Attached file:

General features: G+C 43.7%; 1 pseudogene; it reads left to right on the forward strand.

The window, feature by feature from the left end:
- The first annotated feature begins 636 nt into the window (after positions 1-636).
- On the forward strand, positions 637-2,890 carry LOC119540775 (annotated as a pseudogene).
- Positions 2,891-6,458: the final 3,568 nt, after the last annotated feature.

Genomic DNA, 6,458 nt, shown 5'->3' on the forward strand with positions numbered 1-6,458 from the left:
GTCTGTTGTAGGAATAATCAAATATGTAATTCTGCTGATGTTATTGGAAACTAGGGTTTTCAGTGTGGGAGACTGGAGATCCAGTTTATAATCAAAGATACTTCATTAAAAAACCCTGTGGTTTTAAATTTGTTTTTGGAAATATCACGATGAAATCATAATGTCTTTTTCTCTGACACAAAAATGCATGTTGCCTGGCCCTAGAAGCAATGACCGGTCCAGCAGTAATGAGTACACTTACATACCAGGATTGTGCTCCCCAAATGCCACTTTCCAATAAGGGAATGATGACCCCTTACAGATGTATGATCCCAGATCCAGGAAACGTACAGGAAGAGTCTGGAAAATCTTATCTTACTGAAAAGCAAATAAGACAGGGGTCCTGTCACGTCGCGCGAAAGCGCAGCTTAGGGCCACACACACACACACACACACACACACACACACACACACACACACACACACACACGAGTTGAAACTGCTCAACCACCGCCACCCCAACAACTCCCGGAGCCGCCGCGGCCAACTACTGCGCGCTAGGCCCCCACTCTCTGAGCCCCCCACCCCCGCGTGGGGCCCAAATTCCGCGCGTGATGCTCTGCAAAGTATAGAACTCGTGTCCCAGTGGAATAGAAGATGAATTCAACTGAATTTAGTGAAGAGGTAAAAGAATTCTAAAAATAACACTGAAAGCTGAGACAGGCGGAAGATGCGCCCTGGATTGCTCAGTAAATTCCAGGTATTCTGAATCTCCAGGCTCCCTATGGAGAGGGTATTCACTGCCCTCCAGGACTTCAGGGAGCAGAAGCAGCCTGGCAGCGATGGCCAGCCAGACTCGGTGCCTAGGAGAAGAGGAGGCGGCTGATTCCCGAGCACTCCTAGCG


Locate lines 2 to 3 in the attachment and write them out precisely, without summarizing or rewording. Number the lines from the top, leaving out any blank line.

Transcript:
The window, feature by feature from the left end:
- The first annotated feature begins 636 nt into the window (after positions 1-636).